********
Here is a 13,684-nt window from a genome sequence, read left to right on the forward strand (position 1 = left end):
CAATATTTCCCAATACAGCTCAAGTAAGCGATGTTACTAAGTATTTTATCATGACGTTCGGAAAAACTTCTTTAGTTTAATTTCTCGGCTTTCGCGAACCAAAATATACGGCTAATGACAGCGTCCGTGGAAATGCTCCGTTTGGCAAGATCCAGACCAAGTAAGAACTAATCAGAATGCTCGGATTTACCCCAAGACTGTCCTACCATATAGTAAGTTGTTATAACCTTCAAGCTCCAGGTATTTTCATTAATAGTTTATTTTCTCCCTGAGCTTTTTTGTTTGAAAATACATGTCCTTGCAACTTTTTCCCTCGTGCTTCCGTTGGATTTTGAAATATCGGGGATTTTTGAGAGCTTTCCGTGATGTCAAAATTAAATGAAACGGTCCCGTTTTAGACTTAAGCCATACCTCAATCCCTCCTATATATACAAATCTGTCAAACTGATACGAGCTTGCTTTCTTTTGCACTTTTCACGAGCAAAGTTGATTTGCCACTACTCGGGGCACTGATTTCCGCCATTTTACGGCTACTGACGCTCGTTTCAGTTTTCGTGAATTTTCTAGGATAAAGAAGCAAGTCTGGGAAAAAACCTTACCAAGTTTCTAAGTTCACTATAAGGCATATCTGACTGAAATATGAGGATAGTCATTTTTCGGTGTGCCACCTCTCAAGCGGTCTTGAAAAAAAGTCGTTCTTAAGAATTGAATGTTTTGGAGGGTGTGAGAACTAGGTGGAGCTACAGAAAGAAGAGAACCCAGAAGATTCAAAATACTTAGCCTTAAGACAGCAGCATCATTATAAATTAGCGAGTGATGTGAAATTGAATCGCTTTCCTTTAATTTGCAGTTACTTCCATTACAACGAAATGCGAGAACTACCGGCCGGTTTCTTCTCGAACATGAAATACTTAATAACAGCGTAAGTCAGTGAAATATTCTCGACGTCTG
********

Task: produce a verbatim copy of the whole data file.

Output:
Here is a 13,684-nt window from a genome sequence, read left to right on the forward strand (position 1 = left end):
CAATATTTCCCAATACAGCTCAAGTAAGCGATGTTACTAAGTATTTTATCATGACGTTCGGAAAAACTTCTTTAGTTTAATTTCTCGGCTTTCGCGAACCAAAATATACGGCTAATGACAGCGTCCGTGGAAATGCTCCGTTTGGCAAGATCCAGACCAAGTAAGAACTAATCAGAATGCTCGGATTTACCCCAAGACTGTCCTACCATATAGTAAGTTGTTATAACCTTCAAGCTCCAGGTATTTTCATTAATAGTTTATTTTCTCCCTGAGCTTTTTTGTTTGAAAATACATGTCCTTGCAACTTTTTCCCTCGTGCTTCCGTTGGATTTTGAAATATCGGGGATTTTTGAGAGCTTTCCGTGATGTCAAAATTAAATGAAACGGTCCCGTTTTAGACTTAAGCCATACCTCAATCCCTCCTATATATACAAATCTGTCAAACTGATACGAGCTTGCTTTCTTTTGCACTTTTCACGAGCAAAGTTGATTTGCCACTACTCGGGGCACTGATTTCCGCCATTTTACGGCTACTGACGCTCGTTTCAGTTTTCGTGAATTTTCTAGGATAAAGAAGCAAGTCTGGGAAAAAACCTTACCAAGTTTCTAAGTTCACTATAAGGCATATCTGACTGAAATATGAGGATAGTCATTTTTCGGTGTGCCACCTCTCAAGCGGTCTTGAAAAAAAGTCGTTCTTAAGAATTGAATGTTTTGGAGGGTGTGAGAACTAGGTGGAGCTACAGAAAGAAGAGAACCCAGAAGATTCAAAATACTTAGCCTTAAGACAGCAGCATCATTATAAATTAGCGAGTGATGTGAAATTGAATCGCTTTCCTTTAATTTGCAGTTACTTCCATTACAACGAAATGCGAGAACTACCGGCCGGTTTCTTCTCGAACATGAAATACTTAATAACAGCGTAAGTCAGTGAAATATTCTCGACGTCTG